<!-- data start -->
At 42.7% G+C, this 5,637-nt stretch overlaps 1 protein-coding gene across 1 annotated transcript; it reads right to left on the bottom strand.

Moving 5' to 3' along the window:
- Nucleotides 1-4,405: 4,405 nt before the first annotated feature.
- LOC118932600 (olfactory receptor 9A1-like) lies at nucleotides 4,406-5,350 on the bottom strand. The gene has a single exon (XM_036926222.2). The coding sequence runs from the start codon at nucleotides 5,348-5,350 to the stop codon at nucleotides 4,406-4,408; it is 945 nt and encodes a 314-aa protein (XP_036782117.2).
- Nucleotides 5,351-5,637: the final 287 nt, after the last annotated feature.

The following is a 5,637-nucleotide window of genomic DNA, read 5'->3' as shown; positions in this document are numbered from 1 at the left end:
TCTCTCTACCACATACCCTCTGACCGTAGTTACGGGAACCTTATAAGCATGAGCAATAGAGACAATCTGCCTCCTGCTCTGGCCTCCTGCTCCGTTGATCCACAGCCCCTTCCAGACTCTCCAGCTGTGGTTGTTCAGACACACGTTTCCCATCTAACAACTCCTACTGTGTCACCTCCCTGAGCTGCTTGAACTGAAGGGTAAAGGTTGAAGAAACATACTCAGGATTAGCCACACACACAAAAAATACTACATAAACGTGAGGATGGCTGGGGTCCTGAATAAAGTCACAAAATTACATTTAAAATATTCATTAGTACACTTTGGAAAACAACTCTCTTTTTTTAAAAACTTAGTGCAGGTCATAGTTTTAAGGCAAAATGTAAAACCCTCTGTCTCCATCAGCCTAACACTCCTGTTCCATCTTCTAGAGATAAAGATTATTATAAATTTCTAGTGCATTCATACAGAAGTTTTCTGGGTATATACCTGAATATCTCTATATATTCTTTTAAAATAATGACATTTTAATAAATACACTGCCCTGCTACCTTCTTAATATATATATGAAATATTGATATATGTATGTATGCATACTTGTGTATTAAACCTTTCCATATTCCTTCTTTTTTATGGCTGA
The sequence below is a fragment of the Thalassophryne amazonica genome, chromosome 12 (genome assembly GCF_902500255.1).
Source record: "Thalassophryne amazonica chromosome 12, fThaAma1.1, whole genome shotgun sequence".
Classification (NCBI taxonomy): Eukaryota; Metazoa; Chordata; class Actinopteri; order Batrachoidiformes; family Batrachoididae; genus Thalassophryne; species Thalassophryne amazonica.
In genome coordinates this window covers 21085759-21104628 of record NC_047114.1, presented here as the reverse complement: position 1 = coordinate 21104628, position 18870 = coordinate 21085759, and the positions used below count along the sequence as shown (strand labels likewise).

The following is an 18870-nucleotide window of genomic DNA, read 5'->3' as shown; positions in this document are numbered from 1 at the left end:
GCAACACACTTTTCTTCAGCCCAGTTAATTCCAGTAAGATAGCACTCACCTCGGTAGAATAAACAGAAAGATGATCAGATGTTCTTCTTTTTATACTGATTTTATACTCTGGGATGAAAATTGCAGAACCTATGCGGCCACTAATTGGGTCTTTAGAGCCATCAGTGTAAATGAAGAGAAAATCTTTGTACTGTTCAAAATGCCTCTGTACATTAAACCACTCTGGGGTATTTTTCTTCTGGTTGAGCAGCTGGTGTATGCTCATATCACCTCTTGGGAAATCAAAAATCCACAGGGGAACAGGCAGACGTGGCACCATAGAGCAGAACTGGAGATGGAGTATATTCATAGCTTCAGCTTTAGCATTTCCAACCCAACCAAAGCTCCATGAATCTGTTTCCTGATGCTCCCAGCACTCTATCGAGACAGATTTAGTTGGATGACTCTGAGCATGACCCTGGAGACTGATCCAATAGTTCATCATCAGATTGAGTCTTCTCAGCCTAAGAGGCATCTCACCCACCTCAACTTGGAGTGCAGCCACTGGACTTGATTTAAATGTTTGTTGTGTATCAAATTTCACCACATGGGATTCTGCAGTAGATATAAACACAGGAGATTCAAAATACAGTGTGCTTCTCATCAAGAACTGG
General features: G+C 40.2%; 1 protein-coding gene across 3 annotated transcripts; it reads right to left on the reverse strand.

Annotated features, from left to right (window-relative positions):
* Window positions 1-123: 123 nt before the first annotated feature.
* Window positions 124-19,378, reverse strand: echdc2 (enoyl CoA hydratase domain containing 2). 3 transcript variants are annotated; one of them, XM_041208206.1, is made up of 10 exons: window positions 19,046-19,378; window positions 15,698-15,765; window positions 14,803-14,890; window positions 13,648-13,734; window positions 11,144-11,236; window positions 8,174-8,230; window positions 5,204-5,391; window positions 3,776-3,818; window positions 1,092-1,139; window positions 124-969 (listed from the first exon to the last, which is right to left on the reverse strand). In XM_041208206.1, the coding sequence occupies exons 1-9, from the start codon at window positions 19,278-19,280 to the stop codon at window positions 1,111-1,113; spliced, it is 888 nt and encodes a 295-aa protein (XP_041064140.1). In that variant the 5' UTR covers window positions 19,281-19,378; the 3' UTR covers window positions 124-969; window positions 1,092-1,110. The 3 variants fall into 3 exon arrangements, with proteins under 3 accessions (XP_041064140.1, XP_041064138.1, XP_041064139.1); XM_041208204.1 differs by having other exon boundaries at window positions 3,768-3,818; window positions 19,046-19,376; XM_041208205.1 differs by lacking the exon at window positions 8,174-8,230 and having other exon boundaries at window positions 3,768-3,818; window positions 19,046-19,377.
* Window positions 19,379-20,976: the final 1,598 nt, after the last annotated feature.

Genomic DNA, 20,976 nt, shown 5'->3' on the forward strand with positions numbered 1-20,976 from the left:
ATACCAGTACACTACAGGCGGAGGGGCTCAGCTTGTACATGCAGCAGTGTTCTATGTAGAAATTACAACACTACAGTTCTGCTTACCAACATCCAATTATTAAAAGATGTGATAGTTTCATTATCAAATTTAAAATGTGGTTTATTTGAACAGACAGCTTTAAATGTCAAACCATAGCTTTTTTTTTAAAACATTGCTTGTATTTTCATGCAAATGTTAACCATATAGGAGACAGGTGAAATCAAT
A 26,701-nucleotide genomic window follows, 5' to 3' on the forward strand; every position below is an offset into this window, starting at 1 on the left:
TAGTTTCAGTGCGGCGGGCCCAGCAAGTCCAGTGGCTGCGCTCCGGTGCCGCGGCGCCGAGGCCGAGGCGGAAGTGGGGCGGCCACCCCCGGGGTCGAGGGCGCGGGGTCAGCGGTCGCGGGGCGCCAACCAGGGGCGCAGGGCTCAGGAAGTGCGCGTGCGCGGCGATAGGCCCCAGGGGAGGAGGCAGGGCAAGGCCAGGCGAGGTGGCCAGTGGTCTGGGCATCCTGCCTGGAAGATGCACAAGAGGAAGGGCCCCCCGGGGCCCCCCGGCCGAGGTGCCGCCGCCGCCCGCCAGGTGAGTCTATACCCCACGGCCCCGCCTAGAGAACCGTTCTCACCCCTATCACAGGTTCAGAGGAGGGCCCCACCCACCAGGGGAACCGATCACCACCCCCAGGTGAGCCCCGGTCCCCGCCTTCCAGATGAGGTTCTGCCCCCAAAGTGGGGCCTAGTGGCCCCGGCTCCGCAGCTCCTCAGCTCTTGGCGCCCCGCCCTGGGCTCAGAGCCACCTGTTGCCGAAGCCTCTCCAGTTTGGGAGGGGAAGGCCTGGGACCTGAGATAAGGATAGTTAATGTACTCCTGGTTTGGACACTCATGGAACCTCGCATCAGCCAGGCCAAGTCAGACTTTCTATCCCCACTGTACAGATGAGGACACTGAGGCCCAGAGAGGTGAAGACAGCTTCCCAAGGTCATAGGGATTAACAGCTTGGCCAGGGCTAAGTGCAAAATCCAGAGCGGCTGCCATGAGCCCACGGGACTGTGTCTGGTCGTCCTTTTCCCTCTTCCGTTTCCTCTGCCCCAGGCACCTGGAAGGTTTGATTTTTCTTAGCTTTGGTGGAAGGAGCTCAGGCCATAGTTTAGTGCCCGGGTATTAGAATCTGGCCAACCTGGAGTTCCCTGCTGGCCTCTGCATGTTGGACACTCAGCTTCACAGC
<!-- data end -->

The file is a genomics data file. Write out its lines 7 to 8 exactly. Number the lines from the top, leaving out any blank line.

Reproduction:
TCTCTCTACCACATACCCTCTGACCGTAGTTACGGGAACCTTATAAGCATGAGCAATAGAGACAATCTGCCTCCTGCTCTGGCCTCCTGCTCCGTTGATCCACAGCCCCTTCCAGACTCTCCAGCTGTGGTTGTTCAGACACACGTTTCCCATCTAACAACTCCTACTGTGTCACCTCCCTGAGCTGCTTGAACTGAAGGGTAAAGGTTGAAGAAACATACTCAGGATTAGCCACACACACAAAAAATACTACATAAACGTGAGGATGGCTGGGGTCCTGAATAAAGTCACAAAATTACATTTAAAATATTCATTAGTACACTTTGGAAAACAACTCTCTTTTTTTAAAAACTTAGTGCAGGTCATAGTTTTAAGGCAAAATGTAAAACCCTCTGTCTCCATCAGCCTAACACTCCTGTTCCATCTTCTAGAGATAAAGATTATTATAAATTTCTAGTGCATTCATACAGAAGTTTTCTGGGTATATACCTGAATATCTCTATATATTCTTTTAAAATAATGACATTTTAATAAATACACTGCCCTGCTACCTTCTTAATATATATATGAAATATTGATATATGTATGTATGCATACTTGTGTATTAAACCTTTCCATATTCCTTCTTTTTTATGGCTGA
The sequence below is a fragment of the Thalassophryne amazonica genome, chromosome 12 (genome assembly GCF_902500255.1).